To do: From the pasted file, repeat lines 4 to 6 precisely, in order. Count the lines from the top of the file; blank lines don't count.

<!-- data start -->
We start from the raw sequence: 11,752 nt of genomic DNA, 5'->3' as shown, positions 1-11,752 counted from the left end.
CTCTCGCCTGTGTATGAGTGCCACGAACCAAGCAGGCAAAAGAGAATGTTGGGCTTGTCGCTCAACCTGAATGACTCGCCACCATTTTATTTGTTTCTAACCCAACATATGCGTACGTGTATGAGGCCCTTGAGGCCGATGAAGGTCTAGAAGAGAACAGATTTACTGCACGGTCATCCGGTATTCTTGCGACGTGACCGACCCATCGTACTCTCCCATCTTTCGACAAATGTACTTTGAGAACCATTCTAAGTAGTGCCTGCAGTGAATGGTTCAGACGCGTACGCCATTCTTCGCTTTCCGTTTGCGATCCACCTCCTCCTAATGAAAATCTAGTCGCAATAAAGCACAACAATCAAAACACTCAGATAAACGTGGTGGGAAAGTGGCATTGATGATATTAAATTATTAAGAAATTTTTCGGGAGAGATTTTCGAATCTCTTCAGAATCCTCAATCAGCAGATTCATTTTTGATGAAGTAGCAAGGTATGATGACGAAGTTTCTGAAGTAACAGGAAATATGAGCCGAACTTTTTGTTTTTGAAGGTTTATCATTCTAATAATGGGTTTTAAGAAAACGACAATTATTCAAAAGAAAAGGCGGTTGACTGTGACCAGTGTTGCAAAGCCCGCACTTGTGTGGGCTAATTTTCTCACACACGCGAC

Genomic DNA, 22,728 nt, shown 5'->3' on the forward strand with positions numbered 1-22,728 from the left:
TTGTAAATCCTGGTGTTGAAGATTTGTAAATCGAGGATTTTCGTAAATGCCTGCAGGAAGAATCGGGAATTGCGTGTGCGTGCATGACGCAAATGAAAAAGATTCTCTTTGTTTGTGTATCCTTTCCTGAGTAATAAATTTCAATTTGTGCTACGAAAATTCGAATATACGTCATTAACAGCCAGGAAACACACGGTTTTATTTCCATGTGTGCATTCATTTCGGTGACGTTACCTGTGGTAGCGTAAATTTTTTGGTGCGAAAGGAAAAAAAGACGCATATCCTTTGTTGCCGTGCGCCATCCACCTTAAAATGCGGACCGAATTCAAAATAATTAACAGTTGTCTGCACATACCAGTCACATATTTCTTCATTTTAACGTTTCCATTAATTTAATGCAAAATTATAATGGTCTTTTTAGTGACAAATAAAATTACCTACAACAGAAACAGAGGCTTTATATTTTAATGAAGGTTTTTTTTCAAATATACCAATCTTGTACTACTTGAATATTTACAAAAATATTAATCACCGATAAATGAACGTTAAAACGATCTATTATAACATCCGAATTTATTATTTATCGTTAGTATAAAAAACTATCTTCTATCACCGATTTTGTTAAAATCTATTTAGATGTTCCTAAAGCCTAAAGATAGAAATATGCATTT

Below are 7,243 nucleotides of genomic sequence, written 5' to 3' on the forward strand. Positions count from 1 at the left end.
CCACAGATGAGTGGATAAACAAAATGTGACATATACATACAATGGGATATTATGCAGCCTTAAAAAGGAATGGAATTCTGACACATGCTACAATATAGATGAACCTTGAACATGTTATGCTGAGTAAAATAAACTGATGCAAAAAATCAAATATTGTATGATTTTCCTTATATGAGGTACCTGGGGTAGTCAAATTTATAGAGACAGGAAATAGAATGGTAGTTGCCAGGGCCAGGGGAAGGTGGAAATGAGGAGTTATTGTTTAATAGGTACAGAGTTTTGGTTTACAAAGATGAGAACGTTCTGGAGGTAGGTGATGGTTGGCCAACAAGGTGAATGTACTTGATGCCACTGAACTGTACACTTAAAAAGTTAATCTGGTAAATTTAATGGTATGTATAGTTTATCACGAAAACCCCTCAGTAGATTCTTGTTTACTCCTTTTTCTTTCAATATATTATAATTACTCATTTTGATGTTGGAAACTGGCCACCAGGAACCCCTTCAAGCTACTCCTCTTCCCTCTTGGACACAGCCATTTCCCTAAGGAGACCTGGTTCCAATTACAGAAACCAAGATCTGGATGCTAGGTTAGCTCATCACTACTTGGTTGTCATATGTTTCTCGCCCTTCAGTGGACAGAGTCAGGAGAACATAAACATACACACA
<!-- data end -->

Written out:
TTGTAAATCCTGGTGTTGAAGATTTGTAAATCGAGGATTTTCGTAAATGCCTGCAGGAAGAATCGGGAATTGCGTGTGCGTGCATGACGCAAATGAAAAAGATTCTCTTTGTTTGTGTATCCTTTCCTGAGTAATAAATTTCAATTTGTGCTACGAAAATTCGAATATACGTCATTAACAGCCAGGAAACACACGGTTTTATTTCCATGTGTGCATTCATTTCGGTGACGTTACCTGTGGTAGCGTAAATTTTTTGGTGCGAAAGGAAAAAAAGACGCATATCCTTTGTTGCCGTGCGCCATCCACCTTAAAATGCGGACCGAATTCAAAATAATTAACAGTTGTCTGCACATACCAGTCACATATTTCTTCATTTTAACGTTTCCATTAATTTAATGCAAAATTATAATGGTCTTTTTAGTGACAAATAAAATTACCTACAACAGAAACAGAGGCTTTATATTTTAATGAAGGTTTTTTTTCAAATATACCAATCTTGTACTACTTGAATATTTACAAAAATATTAATCACCGATAAATGAACGTTAAAACGATCTATTATAACATCCGAATTTATTATTTATCGTTAGTATAAAAAACTATCTTCTATCACCGATTTTGTTAAAATCTATTTAGATGTTCCTAAAGCCTAAAGATAGAAATATGCATTT

Below are 7,243 nucleotides of genomic sequence, written 5' to 3' on the forward strand. Positions count from 1 at the left end.
CCACAGATGAGTGGATAAACAAAATGTGACATATACATACAATGGGATATTATGCAGCCTTAAAAAGGAATGGAATTCTGACACATGCTACAATATAGATGAACCTTGAACATGTTATGCTGAGTAAAATAAACTGATGCAAAAAATCAAATATTGTATGATTTTCCTTATATGAGGTACCTGGGGTAGTCAAATTTATAGAGACAGGAAATAGAATGGTAGTTGCCAGGGCCAGGGGAAGGTGGAAATGAGGAGTTATTGTTTAATAGGTACAGAGTTTTGGTTTACAAAGATGAGAACGTTCTGGAGGTAGGTGATGGTTGGCCAACAAGGTGAATGTACTTGATGCCACTGAACTGTACACTTAAAAAGTTAATCTGGTAAATTTAATGGTATGTATAGTTTATCACGAAAACCCCTCAGTAGATTCTTGTTTACTCCTTTTTCTTTCAATATATTATAATTACTCATTTTGATGTTGGAAACTGGCCACCAGGAACCCCTTCAAGCTACTCCTCTTCCCTCTTGGACACAGCCATTTCCCTAAGGAGACCTGGTTCCAATTACAGAAACCAAGATCTGGATGCTAGGTTAGCTCATCACTACTTGGTTGTCATATGTTTCTCGCCCTTCAGTGGACAGAGTCAGGAGAACATAAACATACACACA